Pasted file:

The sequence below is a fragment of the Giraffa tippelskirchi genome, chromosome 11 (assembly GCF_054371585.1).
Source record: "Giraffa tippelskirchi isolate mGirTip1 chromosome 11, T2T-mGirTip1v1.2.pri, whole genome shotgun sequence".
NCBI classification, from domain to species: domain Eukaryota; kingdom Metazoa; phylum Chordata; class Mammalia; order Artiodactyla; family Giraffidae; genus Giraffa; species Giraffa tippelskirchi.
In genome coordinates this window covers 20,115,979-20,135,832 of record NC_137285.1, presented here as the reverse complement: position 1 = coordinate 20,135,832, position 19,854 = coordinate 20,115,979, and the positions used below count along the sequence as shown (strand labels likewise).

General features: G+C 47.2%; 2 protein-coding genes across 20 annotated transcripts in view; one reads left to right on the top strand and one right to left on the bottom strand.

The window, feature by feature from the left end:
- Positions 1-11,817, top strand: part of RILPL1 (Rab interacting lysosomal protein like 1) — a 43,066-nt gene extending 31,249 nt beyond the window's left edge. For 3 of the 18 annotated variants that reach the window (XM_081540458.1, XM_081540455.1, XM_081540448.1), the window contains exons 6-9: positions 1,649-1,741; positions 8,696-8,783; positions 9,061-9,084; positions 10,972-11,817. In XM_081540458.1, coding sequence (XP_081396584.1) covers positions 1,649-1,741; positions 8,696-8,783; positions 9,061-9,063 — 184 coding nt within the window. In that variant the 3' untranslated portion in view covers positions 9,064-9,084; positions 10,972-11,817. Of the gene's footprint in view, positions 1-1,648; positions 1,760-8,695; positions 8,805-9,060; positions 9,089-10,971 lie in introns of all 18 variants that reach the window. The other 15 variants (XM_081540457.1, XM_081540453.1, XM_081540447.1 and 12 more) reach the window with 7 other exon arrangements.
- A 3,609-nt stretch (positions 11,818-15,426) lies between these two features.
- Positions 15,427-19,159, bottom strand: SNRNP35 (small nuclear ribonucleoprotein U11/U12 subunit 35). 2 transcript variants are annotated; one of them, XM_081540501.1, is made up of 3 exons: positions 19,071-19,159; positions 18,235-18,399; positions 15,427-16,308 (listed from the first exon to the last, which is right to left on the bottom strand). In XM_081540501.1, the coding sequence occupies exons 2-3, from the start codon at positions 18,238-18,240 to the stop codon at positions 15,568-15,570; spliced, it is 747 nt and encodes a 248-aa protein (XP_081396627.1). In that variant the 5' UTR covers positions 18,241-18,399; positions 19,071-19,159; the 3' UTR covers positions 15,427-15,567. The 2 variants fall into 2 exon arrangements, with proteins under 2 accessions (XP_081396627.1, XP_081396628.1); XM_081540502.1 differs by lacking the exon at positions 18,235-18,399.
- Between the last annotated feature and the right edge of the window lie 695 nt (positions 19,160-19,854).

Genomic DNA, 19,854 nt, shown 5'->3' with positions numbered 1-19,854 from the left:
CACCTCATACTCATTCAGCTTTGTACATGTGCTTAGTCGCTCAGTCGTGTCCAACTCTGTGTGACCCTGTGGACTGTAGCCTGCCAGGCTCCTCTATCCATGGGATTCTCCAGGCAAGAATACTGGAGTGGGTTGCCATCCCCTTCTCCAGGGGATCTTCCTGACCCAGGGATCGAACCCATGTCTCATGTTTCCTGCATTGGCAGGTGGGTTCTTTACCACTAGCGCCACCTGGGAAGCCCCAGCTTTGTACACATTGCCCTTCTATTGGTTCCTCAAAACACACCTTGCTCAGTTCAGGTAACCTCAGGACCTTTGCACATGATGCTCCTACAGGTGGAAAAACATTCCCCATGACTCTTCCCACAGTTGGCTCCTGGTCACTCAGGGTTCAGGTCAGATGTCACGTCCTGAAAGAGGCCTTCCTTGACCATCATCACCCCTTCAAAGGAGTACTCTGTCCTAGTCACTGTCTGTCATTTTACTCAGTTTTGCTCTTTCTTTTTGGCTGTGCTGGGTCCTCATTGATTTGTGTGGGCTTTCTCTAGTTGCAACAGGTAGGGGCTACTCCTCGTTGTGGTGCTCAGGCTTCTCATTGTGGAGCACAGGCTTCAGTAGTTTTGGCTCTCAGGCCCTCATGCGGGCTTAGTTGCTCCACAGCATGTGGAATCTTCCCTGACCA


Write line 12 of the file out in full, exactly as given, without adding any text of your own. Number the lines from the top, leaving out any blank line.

CACCTCATACTCATTCAGCTTTGTACATGTGCTTAGTCGCTCAGTCGTGTCCAACTCTGTGTGACCCTGTGGACTGTAGCCTGCCAGGCTCCTCTATCCATGGGATTCTCCAGGCAAGAATACTGGAGTGGGTTGCCATCCCCTTCTCCAGGGGATCTTCCTGACCCAGGGATCGAACCCATGTCTCATGTTTCCTGCATTGGCAGGTGGGTTCTTTACCACTAGCGCCACCTGGGAAGCCCCAGCTTTGTACACATTGCCCTTCTATTGGTTCCTCAAAACACACCTTGCTCAGTTCAGGTAACCTCAGGACCTTTGCACATGATGCTCCTACAGGTGGAAAAACATTCCCCATGACTCTTCCCACAGTTGGCTCCTGGTCACTCAGGGTTCAGGTCAGATGTCACGTCCTGAAAGAGGCCTTCCTTGACCATCATCACCCCTTCAAAGGAGTACTCTGTCCTAGTCACTGTCTGTCATTTTACTCAGTTTTGCTCTTTCTTTTTGGCTGTGCTGGGTCCTCATTGATTTGTGTGGGCTTTCTCTAGTTGCAACAGGTAGGGGCTACTCCTCGTTGTGGTGCTCAGGCTTCTCATTGTGGAGCACAGGCTTCAGTAGTTTTGGCTCTCAGGCCCTCATGCGGGCTTAGTTGCTCCACAGCATGTGGAATCTTCCCTGACCA